Changes being proposed for Stone Mountain Park

The Stone Mountain Memorial Association is considering making a number of changes to the park in a year when revenue is down 56 percent due to the pandemic.

Some of the changes include creating a new museum exhibit that tells the story of the mountain carving, acknowledging the Ku Klux Klan activity that took place, changing the Confederate horseman logo of the park, and renaming some streets, lakes, and trails and more.

The proposals come amid a national reckoning on race that brought down dozens of Confederate monuments in a span of weeks last year.

"Economically, we cannot stay where we are. Change is inevitable. We can either take charge of it or we can wave a white flag," said Bill Stephens, Stone Mountain Memorial Association C.E.O.

Many of the Confederate monuments that are now controversial were erected in the early 1900s by groups composed of women and veterans. Some honor generals or soldiers; others bear inscriptions that critics say wrongly gloss over slavery as a reason for the war or portray the Confederate cause as noble. Stone Mountain’s carving — which measures 190 feet across and 90 feet tall — was completed in 1972 and shows the three Confederate leaders mounted on horseback.

The coalition last year proposed that the association remove Confederate flags at the base of the mountain, change the names of streets and other park features with Confederate affiliations and refocus the park around such themes as racial reconciliation and justice. Meymoona Freeman, a leader of the group, said it wanted to see the carving of Lee, Davis and Jackson transformed into a natural space.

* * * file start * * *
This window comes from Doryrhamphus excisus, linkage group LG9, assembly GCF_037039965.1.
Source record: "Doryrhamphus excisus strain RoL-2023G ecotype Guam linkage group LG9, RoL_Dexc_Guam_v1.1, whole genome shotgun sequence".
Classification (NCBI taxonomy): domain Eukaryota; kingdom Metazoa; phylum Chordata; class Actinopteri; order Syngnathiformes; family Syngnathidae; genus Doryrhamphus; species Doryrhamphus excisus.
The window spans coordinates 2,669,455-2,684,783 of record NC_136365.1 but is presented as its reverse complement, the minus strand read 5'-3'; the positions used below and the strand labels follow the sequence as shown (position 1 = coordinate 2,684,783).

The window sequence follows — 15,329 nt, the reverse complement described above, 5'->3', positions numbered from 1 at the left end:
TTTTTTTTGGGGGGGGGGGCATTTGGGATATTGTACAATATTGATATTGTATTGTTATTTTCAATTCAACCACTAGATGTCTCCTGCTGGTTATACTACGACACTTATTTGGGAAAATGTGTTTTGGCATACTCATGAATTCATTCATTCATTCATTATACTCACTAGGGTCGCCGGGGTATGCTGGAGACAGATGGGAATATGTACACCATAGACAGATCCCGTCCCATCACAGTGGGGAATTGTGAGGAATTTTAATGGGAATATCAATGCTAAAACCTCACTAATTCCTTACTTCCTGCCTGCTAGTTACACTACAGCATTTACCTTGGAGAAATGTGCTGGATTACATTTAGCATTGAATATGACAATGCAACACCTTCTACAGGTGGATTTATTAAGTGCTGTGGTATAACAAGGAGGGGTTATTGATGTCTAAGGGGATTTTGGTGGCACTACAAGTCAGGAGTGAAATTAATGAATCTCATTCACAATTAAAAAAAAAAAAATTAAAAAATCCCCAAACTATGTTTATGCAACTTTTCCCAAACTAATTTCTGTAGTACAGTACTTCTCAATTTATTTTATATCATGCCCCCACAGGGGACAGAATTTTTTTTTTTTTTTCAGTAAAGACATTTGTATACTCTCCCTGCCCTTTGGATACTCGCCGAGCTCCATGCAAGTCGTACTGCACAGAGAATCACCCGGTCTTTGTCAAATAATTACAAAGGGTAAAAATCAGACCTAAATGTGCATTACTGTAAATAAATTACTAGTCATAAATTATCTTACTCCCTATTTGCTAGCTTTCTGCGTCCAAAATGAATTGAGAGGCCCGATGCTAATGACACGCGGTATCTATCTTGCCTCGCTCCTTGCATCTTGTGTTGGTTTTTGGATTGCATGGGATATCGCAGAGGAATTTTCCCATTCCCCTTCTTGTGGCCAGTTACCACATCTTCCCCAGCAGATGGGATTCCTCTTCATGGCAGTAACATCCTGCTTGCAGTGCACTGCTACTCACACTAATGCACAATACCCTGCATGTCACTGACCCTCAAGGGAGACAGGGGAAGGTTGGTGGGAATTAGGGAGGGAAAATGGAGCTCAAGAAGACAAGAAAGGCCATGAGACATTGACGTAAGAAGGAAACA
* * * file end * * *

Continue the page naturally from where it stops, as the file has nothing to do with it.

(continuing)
The sculpture has special protection enshrined in Georgia law, and Stephens said it wasn’t going anywhere.

Some speakers at Monday’s meeting said the changes before the board didn’t go far enough. State Representative Billy Mitchell wants the mountain carving to come down too and so he's introduced legislation to give the board more flexibility to do so.

The board could vote on at least some of the proposals next month. Gov. Brian Kemp appointed the board’s first African American chair — Rev. Abraham Mosley — last week.

Mosley said after the meeting he supported the proposals but wanted to see more changes.

"I think this is a first step to a lot of good things to come here at the Stone Mountain Park. It’s just going to take time to get there," Mosley said.

The park 15 miles northeast of downtown Atlanta is a popular hiking and tourist destination but is replete with Confederate imagery, including a colossal sculpture of Gen. Robert E. Lee, Confederate President Jefferson Davis and Gen. Thomas J. "Stonewall" Jackson on the mountain’s northern face. It is the largest Confederate monument ever crafted.

The Associated Press contributed to this report

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